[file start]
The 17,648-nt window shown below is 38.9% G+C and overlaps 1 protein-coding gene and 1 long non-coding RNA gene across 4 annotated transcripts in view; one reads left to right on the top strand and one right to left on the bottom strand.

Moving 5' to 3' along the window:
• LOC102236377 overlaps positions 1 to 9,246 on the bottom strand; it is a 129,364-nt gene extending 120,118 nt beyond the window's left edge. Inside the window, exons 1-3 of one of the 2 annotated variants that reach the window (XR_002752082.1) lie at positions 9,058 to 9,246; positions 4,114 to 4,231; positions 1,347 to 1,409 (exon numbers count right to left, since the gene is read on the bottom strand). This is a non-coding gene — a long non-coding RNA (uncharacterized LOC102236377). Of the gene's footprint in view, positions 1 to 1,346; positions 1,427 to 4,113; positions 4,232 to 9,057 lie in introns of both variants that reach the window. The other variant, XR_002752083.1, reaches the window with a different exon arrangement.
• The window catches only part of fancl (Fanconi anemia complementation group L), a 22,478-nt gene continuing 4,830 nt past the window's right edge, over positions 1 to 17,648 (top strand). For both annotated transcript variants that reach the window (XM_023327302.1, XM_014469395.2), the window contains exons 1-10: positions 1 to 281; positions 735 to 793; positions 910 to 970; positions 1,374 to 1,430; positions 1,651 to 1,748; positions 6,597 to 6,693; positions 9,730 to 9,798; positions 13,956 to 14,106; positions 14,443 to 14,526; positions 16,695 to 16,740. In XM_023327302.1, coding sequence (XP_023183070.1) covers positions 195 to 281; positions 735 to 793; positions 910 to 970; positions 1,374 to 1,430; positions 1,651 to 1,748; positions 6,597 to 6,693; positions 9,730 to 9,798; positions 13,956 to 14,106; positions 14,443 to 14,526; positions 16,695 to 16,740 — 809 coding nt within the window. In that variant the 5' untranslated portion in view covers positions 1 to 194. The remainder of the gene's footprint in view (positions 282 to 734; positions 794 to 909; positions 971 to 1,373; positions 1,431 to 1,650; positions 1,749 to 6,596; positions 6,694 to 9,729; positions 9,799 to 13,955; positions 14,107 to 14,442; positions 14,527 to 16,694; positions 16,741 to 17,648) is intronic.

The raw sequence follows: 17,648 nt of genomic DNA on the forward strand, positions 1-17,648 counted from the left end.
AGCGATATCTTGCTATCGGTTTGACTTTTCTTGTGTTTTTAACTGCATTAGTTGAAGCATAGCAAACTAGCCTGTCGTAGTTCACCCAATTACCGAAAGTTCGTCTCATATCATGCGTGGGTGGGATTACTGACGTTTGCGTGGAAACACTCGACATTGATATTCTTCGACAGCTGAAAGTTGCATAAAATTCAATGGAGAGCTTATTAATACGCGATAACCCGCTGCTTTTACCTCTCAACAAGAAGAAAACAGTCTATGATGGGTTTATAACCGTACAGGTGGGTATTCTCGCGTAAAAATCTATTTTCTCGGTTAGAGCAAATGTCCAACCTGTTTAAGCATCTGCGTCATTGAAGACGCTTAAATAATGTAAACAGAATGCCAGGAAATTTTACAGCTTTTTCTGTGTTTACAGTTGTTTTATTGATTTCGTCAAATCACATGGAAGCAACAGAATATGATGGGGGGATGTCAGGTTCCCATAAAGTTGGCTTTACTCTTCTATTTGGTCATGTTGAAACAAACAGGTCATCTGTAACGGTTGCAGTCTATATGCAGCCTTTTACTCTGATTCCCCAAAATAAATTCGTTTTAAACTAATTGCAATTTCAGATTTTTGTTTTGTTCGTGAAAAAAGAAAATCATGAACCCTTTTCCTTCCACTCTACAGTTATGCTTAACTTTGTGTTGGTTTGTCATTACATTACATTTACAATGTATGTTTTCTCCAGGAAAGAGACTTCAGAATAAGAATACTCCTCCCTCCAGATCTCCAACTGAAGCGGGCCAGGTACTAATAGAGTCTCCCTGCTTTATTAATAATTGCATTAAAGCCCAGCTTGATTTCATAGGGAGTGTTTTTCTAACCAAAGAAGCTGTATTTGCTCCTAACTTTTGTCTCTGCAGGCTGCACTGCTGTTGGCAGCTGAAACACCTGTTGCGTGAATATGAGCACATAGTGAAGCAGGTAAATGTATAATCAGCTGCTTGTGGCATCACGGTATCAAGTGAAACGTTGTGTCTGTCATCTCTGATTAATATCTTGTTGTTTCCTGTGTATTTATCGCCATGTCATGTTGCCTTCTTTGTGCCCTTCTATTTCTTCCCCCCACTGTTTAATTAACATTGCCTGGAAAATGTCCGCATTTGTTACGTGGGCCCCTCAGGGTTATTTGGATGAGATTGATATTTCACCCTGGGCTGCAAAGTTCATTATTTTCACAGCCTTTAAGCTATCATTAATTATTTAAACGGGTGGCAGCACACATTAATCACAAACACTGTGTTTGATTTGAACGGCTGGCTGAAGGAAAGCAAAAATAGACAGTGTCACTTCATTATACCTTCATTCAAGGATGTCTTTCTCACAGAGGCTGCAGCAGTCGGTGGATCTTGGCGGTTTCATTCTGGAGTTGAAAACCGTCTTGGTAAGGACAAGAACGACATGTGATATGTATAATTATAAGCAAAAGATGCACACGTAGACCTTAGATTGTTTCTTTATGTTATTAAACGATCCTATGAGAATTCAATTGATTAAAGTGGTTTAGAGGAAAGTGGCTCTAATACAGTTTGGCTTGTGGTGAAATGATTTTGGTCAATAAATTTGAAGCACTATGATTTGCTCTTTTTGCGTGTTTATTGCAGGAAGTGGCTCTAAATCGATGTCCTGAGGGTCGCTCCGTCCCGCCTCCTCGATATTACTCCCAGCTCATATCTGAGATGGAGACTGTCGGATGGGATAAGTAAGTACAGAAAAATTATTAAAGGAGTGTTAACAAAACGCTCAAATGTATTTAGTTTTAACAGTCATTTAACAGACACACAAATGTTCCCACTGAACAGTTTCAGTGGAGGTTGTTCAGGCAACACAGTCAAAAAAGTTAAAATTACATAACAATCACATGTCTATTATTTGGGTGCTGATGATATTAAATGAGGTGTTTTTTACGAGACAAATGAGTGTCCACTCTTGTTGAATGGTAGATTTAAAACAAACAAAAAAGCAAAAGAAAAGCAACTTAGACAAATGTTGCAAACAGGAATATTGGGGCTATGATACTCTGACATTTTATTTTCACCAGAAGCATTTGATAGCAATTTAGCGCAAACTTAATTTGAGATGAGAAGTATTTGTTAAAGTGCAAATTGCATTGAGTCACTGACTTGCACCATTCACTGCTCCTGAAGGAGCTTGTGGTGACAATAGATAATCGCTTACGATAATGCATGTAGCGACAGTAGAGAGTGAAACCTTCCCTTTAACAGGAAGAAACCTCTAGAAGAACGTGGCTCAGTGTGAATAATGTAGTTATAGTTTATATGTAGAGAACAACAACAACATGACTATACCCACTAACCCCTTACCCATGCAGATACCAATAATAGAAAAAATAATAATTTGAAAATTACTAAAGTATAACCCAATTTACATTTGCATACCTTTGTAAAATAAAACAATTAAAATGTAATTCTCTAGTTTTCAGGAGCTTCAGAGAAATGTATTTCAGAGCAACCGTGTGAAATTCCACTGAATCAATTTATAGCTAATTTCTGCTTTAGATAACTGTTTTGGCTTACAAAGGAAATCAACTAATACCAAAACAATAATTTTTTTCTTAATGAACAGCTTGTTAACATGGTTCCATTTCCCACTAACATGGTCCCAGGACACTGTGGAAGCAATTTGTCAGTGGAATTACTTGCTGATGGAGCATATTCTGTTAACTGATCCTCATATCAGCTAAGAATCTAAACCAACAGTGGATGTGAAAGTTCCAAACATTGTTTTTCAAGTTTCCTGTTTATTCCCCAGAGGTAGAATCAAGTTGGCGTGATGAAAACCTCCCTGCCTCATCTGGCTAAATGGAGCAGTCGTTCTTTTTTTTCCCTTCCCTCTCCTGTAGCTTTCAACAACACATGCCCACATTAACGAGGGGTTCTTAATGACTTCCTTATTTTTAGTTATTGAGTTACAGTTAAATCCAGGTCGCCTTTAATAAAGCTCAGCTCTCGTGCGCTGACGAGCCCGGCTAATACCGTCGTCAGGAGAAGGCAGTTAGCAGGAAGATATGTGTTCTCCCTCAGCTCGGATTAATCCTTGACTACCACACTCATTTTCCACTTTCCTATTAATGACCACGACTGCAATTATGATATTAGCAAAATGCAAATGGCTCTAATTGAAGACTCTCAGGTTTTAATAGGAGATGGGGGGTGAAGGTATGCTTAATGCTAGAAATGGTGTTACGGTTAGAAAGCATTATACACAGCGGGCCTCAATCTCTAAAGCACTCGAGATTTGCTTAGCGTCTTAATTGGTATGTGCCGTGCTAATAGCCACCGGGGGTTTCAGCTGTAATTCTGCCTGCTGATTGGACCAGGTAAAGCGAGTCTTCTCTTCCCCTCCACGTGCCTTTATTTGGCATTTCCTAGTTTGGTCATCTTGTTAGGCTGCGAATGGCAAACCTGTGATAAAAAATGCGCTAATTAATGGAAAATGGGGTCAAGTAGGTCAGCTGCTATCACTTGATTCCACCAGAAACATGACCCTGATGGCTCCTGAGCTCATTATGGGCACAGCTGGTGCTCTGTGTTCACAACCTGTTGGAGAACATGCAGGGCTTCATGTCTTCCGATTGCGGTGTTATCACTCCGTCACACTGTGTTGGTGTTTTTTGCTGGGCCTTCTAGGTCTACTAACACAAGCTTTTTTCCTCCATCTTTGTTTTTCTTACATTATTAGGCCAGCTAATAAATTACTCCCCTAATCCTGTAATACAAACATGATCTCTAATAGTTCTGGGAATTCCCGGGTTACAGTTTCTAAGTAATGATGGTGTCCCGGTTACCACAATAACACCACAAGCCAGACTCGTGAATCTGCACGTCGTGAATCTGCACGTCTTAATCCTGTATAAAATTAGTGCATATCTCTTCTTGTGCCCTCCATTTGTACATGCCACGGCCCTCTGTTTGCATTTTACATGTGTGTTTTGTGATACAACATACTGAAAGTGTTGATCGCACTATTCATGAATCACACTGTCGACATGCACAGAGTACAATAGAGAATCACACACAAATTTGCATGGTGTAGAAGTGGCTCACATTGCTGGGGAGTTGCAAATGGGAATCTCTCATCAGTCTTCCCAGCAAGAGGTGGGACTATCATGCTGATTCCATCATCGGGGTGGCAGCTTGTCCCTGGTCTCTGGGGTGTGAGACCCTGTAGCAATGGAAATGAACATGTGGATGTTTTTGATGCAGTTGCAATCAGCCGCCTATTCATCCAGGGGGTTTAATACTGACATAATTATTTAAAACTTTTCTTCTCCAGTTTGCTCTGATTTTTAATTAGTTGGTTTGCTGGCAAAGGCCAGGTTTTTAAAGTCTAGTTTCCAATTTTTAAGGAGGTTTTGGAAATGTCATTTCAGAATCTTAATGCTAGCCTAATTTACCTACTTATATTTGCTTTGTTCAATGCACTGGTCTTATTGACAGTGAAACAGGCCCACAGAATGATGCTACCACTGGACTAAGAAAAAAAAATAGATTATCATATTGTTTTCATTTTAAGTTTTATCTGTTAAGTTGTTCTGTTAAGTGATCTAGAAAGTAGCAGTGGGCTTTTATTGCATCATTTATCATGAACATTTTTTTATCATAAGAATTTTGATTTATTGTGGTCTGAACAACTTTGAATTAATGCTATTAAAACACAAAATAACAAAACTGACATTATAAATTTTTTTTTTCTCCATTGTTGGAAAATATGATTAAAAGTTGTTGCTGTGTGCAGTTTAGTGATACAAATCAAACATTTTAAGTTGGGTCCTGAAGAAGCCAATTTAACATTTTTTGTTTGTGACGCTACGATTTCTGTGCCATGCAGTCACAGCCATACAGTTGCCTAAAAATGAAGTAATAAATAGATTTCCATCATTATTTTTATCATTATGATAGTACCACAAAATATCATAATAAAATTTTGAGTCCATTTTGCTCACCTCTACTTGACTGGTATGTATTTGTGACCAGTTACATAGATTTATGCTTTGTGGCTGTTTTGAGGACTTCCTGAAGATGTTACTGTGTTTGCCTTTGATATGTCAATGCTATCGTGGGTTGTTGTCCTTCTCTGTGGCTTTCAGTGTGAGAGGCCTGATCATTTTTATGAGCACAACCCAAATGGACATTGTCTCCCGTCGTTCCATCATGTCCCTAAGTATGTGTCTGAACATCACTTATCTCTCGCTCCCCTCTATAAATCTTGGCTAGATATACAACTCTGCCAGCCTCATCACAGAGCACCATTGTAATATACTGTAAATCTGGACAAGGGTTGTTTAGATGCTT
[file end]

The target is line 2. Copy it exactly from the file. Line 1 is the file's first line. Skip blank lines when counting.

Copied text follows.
Moving 5' to 3' along the window: